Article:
Nerve repair and reconstruction

With so many bones, ligaments, tendons, and joints keeping hands and wrists working, there is ample opportunity for injury. In fact, the hand is one of the most commonly injured parts of the body. With a wealth of international experience in hand trauma surgery Dr Mackenzie can offer the latest techniques in nerve repair and reconstruction, tendon repair and reconstruction and neuroma management.

Despite the many advances made in microsurgical techniques and instrumentation, the functional outcome of a repaired nerve will never be exactly the same as before the injury.

Nerve repair SURGERY – FACTS

Length of surgery1-3 hours, depending on the extent of injury
AnaesthesiaGeneral or regional anaesthetic
Hospital stayDay case
Risks/complications of surgery

Frequent: Swelling, stiffness, discomfort on movement

Infrequent: Infection, bleeding (haematoma), delayed wound healing, painful scar, damage to the nerve, neuroma, adhesions, complex regional pain syndrome, no improvement


2 to 4 weeks resume light activities, such as using a keyboard or writing with a pen
5 to 6 weeks resume medium activities, such as light lifting or shelf stacking
6 to 8 weeks resume heavy activities, such as heavy lifting or building work
6 to 8 weeks resume sporting activities
3-9 months until final result

Driving8-10 weeks
Hand positionElevation above the heart level
Follow up1 week, 6 weeks, 3 months, 6 months
Duration of resultsResults can be unpredictable with nerve surgery


Nerve Repair

Any hand surgery procedure is a personal choice and understandably there are a number of questions that arise. This information sheet is a general guide for patients considering nerve repair under the care of Dr Mackenzie. It should provide the answers to some questions that you may have.

What is a nerve?

A nerve is like a wire that carries messages back and forth to the brain. The messages to the brain are information about feeling (sensory impulse) and from the brain to tell the muscles to contract (motor impulse). Many small fibers are bundled inside each nerve to carry the messages. There is an outer layer that insulates and protects the nerves.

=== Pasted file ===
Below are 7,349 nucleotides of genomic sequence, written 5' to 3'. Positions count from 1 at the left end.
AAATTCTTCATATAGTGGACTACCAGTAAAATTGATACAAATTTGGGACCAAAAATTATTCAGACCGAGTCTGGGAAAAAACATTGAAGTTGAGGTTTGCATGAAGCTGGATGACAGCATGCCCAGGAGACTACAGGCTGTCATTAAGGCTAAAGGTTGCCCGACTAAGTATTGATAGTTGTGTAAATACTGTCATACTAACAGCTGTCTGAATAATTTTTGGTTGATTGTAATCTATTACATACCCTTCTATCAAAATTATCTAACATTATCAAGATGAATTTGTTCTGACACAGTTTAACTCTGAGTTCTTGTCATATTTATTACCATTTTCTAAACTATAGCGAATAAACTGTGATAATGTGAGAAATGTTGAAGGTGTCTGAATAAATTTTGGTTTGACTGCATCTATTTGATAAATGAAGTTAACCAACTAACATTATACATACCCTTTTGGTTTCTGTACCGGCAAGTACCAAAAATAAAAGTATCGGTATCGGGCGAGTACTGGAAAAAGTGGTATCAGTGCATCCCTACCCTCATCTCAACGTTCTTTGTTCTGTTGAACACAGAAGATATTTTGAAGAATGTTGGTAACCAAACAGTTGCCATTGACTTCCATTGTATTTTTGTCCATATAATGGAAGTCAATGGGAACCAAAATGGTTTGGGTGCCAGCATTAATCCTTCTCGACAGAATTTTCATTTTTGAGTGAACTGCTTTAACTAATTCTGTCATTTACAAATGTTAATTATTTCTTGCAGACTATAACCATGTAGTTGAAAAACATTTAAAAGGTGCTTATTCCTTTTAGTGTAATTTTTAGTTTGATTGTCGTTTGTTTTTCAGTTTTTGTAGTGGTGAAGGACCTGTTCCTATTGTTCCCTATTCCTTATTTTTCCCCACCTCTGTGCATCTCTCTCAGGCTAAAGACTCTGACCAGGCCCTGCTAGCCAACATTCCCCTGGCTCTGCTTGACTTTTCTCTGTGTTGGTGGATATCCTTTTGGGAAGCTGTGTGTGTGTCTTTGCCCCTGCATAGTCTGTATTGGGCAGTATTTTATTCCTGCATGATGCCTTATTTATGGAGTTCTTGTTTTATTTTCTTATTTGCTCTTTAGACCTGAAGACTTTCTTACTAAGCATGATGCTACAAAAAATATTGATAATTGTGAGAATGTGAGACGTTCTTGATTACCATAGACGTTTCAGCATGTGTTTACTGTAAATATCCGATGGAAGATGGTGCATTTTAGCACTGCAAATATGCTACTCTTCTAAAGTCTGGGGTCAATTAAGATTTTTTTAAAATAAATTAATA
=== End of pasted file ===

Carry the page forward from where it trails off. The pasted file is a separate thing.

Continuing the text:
What happens when a nerve is injured?

There are three basic types of injury to a nerve.

  1. Nerve is bruised and stops working properly for a short period of time. All the inner cables (nerve fibres) remain intact. With this type of injury the nerve normally recovers fully and leaves no deficit. This is called a neurapraxia. If the nerve is bruised or traumatized but is not cut, it should recover over 6-12 weeks.
  2. The inner cables (nerve fibres) of the nerve are damaged but the outer layer remains intact. For the nerve to recover the inner cables (nerve fibres) have to grow back down the tubes. Recovery from this type of injury is unpredictable.
  3. The nerve is completely divided. Here both the outer layer and inner cables (nerve fibres) are divided. This type of injury requires the nerve to be repaired if it is to recover.

How long does it take for the nerve to regenerate?

Factors that may affect results after nerve repair include:

  • Age (he younger you are, the quicker and the better the recovery time)
  • Type of wound
  • Type of nerve (sensory vs motor)
  • Level and cause of the injury (the higher up your arm the injury occurs, the slower the recovery time for your hand)
  • Delay between injury and repair

The important thing to remember is that nerves take many months to repair themselves. The nerve grows back at about 1mm per day and the final result may not be known for two years or more.

Sensory nerves can recover sensation months or years after injury; however, motor nerves have a time limit for healing otherwise the muscle will waste away.

Muscle power or skin sensation may never return to pre-injury levels.